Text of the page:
In reaction to the presentation, board members Yesenia Rivera, Matt Wilcox, and OrLando Yarborough asked what the districts’s plan is for the future to turn things around. 

This looks really really bad,” Rivera said. 

Velazquez said the district is looking to analyze every grade level’s curriculum and provide educators with the ​capacity to increase student growth.”

Student representative Dave Cruz Bustamante declared the district’s academic plunge an emergency and crisis. 

Even I in high school, I see a lot of my peers still struggle with studying and writing basic words,” he said. 

Velazquez confirmed that the district will be adopting new structured literacy materials to ​build the capacity across the early grades.” 

2022 K-3 DIBELS data.


Student rep Dave Cruz Bustamante: Even high schoolers "struggle with basic words."

The districts also administered the Dynamic Indicators of Basic Early Literacy Skills (DIBELS) test to K‑3 students. The DIBELS test measures students’ studying fluency, processing speed, and phonological awareness.

The district’s DIBELS data showed steady improvements throughout the year; however, more than half of K‑3 students continue to read below grade level. 

Kindergarten numbers improved from 14 percent in the fall to 19 percent in the winter to 33 percent studying at benchmark level in the spring. First grade numbers started at 25 percent then increased to 30 percent in the winter and finished the highest of all the grades at 37 percent this spring. Second grade benchmark scores began at 29 percent then 30 percent then finished the year at 33 percent. And third grade scores began at 35 percent declined to 28 percent in the winter and finished at 33 percent in the spring. 

Velazquez added that ​there’s a lot more data to look at” and reported that the district’s school-by-school breakdown for this years DIBELS assessment has schools with numbers as low as 12.2 percent studying at grade level and some as high as 79 percent at grade level. 

When you look at these averages it’s not flat across the district. There are schools using current curriculum and current materials that again are successful at 79 percent,” Velazquez said. ​This year we’ll be looking at that to see what are the different ways that teachers are teaching studying across the districts. We’ll also be taking some very important steps to ensure that teachers know how to teach reading.”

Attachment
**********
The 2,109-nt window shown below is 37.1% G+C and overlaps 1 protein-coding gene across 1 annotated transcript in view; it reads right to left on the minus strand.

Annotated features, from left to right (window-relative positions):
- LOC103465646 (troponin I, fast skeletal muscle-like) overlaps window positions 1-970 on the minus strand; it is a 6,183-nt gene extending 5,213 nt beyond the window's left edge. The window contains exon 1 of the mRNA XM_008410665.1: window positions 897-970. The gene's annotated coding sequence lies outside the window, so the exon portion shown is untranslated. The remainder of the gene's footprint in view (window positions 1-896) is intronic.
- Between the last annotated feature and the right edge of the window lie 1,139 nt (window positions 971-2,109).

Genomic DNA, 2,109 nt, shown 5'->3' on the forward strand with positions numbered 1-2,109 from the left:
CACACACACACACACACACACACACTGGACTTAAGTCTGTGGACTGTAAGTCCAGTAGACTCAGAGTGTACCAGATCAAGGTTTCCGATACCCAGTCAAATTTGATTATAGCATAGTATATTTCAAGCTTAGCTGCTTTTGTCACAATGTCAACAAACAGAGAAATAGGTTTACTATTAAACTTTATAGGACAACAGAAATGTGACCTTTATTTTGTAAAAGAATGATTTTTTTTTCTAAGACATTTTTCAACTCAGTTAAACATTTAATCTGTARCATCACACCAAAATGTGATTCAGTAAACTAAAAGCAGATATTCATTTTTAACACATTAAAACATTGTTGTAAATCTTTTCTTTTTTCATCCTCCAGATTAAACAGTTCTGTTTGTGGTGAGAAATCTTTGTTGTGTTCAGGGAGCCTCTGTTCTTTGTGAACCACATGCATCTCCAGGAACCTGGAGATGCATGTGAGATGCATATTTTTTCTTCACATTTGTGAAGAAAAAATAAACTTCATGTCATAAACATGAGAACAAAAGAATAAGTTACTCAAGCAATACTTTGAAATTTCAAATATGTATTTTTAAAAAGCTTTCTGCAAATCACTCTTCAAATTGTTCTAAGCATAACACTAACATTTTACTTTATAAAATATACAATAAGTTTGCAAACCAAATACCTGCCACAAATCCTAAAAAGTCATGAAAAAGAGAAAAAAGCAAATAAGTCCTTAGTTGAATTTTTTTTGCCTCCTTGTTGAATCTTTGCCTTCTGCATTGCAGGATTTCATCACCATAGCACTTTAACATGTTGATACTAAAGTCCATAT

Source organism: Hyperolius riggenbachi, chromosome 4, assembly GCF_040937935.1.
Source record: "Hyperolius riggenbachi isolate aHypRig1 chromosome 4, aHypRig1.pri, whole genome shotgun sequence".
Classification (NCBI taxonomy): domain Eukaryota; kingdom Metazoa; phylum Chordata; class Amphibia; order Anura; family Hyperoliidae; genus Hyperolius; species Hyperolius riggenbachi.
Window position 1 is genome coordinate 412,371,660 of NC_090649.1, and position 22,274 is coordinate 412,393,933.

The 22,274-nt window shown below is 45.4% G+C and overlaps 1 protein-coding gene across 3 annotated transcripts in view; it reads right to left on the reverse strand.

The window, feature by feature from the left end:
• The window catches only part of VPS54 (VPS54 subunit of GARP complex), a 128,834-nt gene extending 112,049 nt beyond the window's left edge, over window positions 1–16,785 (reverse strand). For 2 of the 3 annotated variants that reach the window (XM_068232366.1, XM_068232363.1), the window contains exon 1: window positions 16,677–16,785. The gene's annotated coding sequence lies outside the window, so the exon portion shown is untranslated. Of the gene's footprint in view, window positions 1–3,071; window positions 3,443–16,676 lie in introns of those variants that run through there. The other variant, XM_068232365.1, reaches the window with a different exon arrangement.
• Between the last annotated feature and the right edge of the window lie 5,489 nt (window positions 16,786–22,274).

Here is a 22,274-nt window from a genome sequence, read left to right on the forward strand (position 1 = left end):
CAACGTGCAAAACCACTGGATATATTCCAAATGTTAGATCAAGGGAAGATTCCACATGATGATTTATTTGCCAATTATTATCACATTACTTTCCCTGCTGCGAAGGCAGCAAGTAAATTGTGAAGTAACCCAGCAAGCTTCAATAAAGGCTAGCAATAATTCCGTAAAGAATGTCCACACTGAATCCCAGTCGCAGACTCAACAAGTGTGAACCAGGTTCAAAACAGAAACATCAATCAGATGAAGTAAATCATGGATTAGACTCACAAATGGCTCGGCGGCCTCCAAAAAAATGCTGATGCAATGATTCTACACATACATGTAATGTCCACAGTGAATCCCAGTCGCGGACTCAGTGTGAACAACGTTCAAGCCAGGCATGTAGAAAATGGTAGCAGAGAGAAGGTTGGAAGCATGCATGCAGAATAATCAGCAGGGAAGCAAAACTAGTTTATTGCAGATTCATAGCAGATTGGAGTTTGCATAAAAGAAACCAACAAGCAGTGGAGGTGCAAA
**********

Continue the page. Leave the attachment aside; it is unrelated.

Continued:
That has been a focus of controversy: Claiming that the old way of teaching doesn’t need to be overhauled, officials including the superintendent and several board members have pushed back against a new state requirement that all schools move from ​balanced” to more phonics-based ​structured” literacy in the face of new brain research on how kids learn to read.

Right now we all know that phonics instruction is an area that we want to make sure teachers know how to teach,” Velazquez said. ​It’s a tall order, because it’s 28 schools, and it needs to happen, and that’s going to be our number one focus.” 

Board Secretary Edward Joyner said teaching students is a community effort. He spoke of eight learning variables that influence student learning that require parents, educators, and the community to educate students rather than ​passing the problem on to teachers.” The variables included student readiness and attendance, intervention supports, pedagogical leadership, and adequate material. 

Everybody has a role to play,” Joyner said. ​It’s almost like having a chorus. We need to have everybody singing in tune, showing up to rehearsal.”

In order to lift this heavy load everybody has to participate,” Joyner said. ​We’re trying to lay the blame for every social problem at the foot of institutions and we don’t talk about individual and group responsibility.” 

Others put the blame on district leadership and approach.

This data is a five-alarm fire. An expected and entirely preventable one,” said Fair Haven Alder Sarah Miller, a member of the Board of Alders Education Committee. ​While districts with similar resources and demographics pivot to more effective teaching methods and see their literacy outcomes begin to improve, NHPS barrels ahead — including in summer school as we speak — with methods that do not meet the learning needs of the majority of our kids.”

2022 High School Common Assessment data.

12% At Grade Level In Math

The high school Common Assessment data shows proficient ELA scores increasing from 26 percent for 9th and 10th graders and 33 percent for 11th and 12th graders to 43.5 percent (9th and 10th) and 58.6 percent (11th and 12th) by the spring. However, Velazquez pointed out a drastic drop in the number of tests administered declining from 2,102 and 1,853 in the fall to 593 and 794 in the spring. 

We need to talk about how assessments, academics are also tied to chronic absenteeism and full implementation curriculum,” Velazquez said. 

2022 iReady Math Assessment data.

Locally administered math tests, including iReady and IX,L showed slight improvements for the first full year of implementation of the new programs. The ​iReady” program assesses K‑5 students and IXL test 6 – 12th. 

iReady saw an improvement from 4 percent of students at grade level in the fall to 20 percent in the spring. That leaves 80 percent of students at least one grade level behind and some three or more levels behind.